A world class software developer without specific knowledge of a technology could become considered a expert in that technology very quickly because of their base knowledge. In fact they could become an expert in this technology maybe quicker than someone who has worked for many years in this specific field. And if they didn’t have this base knowledge behind them then this could also balloon out to maybe many years.

    Now if you go over to many fitness/running/cycling blogs they’ll be arguing “how you go about building a base fitness”….. So I guess how you build that base knowledge or fitness is a much debated topic. But one thing I know that holds true – If they have practised in their field since they were young then there is a great chance that they will be well ahead of others who have come to the party late (as in age). And if you have come to the “tech party” late (maybe without a degree behind you) then you are going to find catching up a real struggle even if you are more gifted than most.

    So something I guess I have always wanted (having come to the party late myself, although not that late) is a syllabus that someone in the development field could go through and learn. I find it very frustrating trying to learn things from the internet because I think that articles can be either factually incorrect or misleading. While much of the information you can uncover via google is written for people with either more knowledge or less knowledge than yourself, which makes things very difficult to “get”.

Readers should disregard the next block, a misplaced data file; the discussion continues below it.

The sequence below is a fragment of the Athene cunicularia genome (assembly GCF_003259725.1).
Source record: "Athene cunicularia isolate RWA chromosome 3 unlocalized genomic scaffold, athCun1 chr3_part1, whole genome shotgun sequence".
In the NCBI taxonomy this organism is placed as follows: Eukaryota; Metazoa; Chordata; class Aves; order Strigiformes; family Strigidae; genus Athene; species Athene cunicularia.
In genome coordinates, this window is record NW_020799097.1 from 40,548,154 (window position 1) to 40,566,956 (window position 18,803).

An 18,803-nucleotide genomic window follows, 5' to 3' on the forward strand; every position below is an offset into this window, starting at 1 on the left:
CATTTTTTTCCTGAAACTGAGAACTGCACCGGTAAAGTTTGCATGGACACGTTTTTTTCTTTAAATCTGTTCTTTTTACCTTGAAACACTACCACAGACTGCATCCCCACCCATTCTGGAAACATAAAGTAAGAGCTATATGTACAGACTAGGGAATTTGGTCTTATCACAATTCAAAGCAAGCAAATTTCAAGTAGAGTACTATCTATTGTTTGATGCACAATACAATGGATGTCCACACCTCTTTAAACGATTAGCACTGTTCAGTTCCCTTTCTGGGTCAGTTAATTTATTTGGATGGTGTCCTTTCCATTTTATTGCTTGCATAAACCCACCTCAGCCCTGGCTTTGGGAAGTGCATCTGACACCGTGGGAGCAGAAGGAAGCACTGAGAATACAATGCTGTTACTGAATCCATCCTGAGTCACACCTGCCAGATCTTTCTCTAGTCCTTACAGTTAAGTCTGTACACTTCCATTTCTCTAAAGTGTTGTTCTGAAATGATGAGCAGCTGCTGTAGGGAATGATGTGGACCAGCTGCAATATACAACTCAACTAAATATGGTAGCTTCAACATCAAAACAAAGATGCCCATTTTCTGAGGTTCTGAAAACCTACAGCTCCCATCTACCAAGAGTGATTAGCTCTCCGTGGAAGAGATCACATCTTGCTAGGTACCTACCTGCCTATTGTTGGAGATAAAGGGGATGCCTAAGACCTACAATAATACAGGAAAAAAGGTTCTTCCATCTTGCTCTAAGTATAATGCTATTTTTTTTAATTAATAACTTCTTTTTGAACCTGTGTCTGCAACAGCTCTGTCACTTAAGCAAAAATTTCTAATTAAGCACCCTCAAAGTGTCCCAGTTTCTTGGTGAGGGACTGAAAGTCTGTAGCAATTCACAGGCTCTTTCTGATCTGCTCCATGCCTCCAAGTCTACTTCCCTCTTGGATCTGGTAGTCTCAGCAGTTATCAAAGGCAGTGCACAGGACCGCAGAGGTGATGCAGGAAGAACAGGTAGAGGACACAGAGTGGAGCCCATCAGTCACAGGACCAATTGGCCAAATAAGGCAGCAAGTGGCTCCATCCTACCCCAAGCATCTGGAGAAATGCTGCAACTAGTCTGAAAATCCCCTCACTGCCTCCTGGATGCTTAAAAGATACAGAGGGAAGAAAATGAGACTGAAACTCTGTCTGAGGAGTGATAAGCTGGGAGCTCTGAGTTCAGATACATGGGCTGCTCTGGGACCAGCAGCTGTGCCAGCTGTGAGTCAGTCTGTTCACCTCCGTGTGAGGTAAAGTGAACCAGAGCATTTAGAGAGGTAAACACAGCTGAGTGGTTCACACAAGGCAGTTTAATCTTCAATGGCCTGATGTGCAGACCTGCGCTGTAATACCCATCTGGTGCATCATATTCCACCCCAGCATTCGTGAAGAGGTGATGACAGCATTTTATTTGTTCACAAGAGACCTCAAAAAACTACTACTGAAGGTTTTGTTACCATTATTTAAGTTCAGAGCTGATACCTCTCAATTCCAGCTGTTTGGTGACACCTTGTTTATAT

I guess you’ll know my frustrations if you talk to a person who has tried to get fit after a lifetime of doing nothing…. It aint easy!

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  • Shaochen Huang

    Great post, but I still have to say, even though you did well in pointing out the issues/fallacy many developers have in common, you did not really point out the direction developer should follow to avoid it.

    Being pragmatic is considered virtue in the engineering world, as engineer, we are to solve problems using skills needed to solve them. We are very precise about what the problem is and what skills are needed. Anything irrelevant is considered waste of time. This is also reflected at the time when MBA-like sales guys try to sell something to an engineer. Engineers get very easily pissed off when they hear floated or irrelevant shit.

    I remember in the book , stories were told how little patience and tolerance Hackers have when premature questions with little research/self efforts were made before the question were raised to them.